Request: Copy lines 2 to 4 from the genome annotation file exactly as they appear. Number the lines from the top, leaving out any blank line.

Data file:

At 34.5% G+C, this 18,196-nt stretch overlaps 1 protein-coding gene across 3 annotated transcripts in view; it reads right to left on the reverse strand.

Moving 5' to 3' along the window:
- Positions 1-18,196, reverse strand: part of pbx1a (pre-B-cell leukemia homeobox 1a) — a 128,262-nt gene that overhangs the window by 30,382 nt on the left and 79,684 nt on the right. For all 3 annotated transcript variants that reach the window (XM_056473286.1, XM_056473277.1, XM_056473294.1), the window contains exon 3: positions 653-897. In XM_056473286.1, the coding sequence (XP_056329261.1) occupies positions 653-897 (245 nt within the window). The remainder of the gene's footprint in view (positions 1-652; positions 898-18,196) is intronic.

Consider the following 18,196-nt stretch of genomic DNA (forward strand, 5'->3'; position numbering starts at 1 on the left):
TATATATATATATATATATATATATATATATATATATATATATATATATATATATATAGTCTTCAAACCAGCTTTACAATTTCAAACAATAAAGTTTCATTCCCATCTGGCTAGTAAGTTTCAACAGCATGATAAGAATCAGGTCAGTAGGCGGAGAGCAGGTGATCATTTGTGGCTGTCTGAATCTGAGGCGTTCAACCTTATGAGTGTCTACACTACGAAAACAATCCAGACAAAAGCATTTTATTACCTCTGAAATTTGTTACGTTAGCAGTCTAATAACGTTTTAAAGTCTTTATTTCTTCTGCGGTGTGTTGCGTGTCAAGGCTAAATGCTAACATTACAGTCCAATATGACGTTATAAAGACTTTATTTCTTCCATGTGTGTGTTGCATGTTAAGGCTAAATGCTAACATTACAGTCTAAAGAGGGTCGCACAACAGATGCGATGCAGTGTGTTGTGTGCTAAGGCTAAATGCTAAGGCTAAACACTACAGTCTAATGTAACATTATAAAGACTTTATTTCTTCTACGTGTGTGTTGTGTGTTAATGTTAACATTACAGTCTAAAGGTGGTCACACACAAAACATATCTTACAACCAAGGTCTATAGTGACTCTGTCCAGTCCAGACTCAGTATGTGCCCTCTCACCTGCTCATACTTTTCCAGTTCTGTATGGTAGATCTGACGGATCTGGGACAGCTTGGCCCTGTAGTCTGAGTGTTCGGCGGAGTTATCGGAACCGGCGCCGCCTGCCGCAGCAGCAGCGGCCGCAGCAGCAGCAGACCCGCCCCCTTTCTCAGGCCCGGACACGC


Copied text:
Moving 5' to 3' along the window:
- Positions 1-18,196, reverse strand: part of pbx1a (pre-B-cell leukemia homeobox 1a) — a 128,262-nt gene that overhangs the window by 30,382 nt on the left and 79,684 nt on the right. For all 3 annotated transcript variants that reach the window (XM_056473286.1, XM_056473277.1, XM_056473294.1), the window contains exon 3: positions 653-897. In XM_056473286.1, the coding sequence (XP_056329261.1) occupies positions 653-897 (245 nt within the window). The remainder of the gene's footprint in view (positions 1-652; positions 898-18,196) is intronic.

Consider the following 18,196-nt stretch of genomic DNA (forward strand, 5'->3'; position numbering starts at 1 on the left):